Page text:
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advent wreath stjohnscamberwellorgauI remember how bewildered I was as a young Catholic teenager going to church one December morning during the early 1970s and seeing a wreath with candles on a stand near the altar.

My parents — along with most of the congregation — did not know what it was, either.

As Mass began, the priest explained that we were going to light the Advent wreath. That hardly solved the puzzle of what it was and WHY.

For years, I did not like them. My mother said they were a Vatican II innovation. She was not wrong. Neither my parents nor I were interested in Vatican II innovations. Most took us away from the mysterium tremendum my parents had grown up with, something that had been taken away from me forever.

I became an Episcopalian 12 years later. Early in December that year, my mother asked me if our church had an Advent wreath. I said, ‘No’. She said, ‘Good’.

These days, Advent wreaths are in churches of all denominations. My present Anglican church has one, too.

So, we must be resigned to Advent wreaths. I’m still somewhat ambivalent about them, but, by now, at least two generations have grown up with them.

Symbolism

Advent wreaths can be used in schools and private homes as well as at church.

The QTree has an excellent post about the Advent wreath along with several related photographs. The designations of the different candles came as news to me (emphases in the original):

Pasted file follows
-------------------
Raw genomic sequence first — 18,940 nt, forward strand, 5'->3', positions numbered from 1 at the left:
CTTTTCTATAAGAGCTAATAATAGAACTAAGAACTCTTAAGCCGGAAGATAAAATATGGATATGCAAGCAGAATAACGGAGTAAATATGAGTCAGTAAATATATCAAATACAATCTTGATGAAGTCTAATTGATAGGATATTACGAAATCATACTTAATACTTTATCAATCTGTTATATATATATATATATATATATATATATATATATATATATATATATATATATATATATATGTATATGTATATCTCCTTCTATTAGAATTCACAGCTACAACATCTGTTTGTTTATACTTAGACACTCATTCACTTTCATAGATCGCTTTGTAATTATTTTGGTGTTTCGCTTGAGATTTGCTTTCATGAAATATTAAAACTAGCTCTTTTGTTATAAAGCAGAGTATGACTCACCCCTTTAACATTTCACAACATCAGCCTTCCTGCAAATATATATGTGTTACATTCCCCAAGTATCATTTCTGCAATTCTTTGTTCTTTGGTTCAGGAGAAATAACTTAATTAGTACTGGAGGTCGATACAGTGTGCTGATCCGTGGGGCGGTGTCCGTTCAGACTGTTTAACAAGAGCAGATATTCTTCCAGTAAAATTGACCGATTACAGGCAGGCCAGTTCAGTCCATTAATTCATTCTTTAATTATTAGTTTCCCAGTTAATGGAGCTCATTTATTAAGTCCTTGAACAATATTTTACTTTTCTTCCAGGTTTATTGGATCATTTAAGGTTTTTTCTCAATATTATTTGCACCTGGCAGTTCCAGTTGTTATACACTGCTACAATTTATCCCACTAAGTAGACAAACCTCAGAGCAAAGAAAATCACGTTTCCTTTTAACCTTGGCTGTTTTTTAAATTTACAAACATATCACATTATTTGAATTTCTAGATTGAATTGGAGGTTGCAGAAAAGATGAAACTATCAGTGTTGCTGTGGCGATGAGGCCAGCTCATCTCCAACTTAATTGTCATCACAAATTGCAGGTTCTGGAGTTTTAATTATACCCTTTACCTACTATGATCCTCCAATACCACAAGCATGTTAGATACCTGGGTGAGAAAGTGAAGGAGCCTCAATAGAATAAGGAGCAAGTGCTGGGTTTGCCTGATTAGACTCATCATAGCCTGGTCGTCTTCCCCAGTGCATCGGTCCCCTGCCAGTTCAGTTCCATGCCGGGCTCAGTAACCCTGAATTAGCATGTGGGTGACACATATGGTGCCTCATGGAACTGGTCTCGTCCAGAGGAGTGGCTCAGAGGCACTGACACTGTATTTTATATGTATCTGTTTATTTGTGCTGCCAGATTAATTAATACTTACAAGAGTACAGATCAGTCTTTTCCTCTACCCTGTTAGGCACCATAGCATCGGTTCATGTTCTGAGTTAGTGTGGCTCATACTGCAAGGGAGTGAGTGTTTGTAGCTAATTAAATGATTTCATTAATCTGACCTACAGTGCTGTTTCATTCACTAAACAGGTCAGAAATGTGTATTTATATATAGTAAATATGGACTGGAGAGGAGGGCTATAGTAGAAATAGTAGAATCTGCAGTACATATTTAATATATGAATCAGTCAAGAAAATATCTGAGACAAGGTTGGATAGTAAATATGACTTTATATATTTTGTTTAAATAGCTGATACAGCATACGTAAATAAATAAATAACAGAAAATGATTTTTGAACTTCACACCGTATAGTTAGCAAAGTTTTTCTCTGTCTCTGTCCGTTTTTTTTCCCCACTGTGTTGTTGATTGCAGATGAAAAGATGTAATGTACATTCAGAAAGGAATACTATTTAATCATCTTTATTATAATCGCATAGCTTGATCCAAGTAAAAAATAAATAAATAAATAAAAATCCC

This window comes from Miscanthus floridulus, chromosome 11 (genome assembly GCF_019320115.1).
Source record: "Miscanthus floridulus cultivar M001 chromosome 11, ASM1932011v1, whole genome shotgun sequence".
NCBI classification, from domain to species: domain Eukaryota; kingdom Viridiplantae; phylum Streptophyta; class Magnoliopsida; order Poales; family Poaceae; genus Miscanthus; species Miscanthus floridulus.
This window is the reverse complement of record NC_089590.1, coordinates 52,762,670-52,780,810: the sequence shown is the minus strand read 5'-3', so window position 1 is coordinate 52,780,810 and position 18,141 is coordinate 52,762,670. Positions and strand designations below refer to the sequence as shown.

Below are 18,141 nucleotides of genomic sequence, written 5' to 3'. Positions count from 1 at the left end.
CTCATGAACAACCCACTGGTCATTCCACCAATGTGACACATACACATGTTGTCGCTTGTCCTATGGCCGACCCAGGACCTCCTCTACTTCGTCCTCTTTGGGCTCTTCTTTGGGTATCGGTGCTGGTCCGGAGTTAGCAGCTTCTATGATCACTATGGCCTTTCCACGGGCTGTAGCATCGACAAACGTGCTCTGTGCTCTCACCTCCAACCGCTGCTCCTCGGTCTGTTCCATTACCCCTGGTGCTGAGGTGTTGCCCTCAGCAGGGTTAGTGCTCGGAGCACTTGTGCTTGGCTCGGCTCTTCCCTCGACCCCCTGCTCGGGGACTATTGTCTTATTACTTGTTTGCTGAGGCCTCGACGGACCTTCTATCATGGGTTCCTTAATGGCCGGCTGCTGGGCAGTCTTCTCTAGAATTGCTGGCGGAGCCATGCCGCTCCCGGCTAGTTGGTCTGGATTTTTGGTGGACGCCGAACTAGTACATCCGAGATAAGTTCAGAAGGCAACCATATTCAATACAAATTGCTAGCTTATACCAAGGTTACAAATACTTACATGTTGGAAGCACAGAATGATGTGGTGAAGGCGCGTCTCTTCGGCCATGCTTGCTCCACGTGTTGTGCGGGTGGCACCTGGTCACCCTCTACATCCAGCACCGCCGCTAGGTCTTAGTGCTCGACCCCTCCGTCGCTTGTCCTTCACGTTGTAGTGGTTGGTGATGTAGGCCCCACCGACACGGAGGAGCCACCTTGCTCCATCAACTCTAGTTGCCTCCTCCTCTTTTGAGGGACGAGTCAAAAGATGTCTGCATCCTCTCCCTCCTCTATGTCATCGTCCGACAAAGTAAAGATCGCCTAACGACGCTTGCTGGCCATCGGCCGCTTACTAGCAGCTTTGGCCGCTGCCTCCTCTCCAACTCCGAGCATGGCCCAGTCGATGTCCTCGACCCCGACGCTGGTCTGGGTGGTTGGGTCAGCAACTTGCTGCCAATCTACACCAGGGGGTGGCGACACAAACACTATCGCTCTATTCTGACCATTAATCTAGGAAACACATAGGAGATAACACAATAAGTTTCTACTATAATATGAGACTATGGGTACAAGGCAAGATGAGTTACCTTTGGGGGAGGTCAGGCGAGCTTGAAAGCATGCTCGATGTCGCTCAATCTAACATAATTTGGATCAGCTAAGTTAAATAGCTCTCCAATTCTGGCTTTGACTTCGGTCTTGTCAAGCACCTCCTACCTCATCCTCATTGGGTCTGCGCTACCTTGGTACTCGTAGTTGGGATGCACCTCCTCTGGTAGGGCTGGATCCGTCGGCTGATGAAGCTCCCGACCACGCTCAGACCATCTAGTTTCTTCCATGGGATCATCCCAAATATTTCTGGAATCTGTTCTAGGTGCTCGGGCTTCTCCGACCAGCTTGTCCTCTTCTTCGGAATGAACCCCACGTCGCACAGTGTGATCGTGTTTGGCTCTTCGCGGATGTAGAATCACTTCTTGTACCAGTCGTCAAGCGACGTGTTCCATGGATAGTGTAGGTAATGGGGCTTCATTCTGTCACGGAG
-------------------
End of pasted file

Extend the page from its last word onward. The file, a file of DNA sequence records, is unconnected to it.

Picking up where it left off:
The most common Advent candle tradition involves four candles. A new candle is lit on each of the four Sundays before Christmas. Each candle represents something different, although traditions vary. The four candles traditionally represent hope, faith, joy, and peace. Often, the first, second, and fourth candles are purple; the third candle is rose-colored. Sometimes all the candles are red; in other traditions, all four candles are blue or white. Occasionally, a fifth white candle is placed in the middle and is lit on Christmas Day to celebrate Jesus’ birth.

The first candle symbolizes hope and is called the “Prophet’s Candle.” The prophets of the Old Testament, especially Isaiah, waited in hope for the Messiah’s arrival.

The second candle represents faith and is called “Bethlehem’s Candle.” Micah had foretold that the Messiah would be born in Bethlehem, which is also the birthplace of King David.

The third candle symbolizes joy and is called the “Shepherd’s Candle.” To the shepherd’s great joy, the angels announced that Jesus came for humble, unimportant people like them, too.

The fourth candle represents peace and is called the “Angel’s Candle.” The angels announced that Jesus came to bring peace–He came to bring people close to God and to each other again.

The (optional) fifth candle represents light and purity and is called “Christ’s candle.” It is placed in the middle and is lit on Christmas Day.

We are a people of promise. For centuries, God prepared people for the coming of his Son, our only hope for life. At Christmas we celebrate the fulfillment of the promises God made—that he would give a way to draw near to him.

Advent is what we call the season leading up to Christmas. It begins four Sundays before December 25, sometimes in the last weekend of November, sometimes on the first Sunday in December.

My local Anglican church has red candles with a white candle in the middle for Christmas. This seems to be a more Protestant than Catholic colour scheme, even though our church follows the liturgical colour tradition of purple during this time.

The Revd William Saunders, writing for another Catholic website, Catholic Education Resource Center, has more in ‘The History of the Advent Wreath’. This has more information of which I was unaware (emphases mine):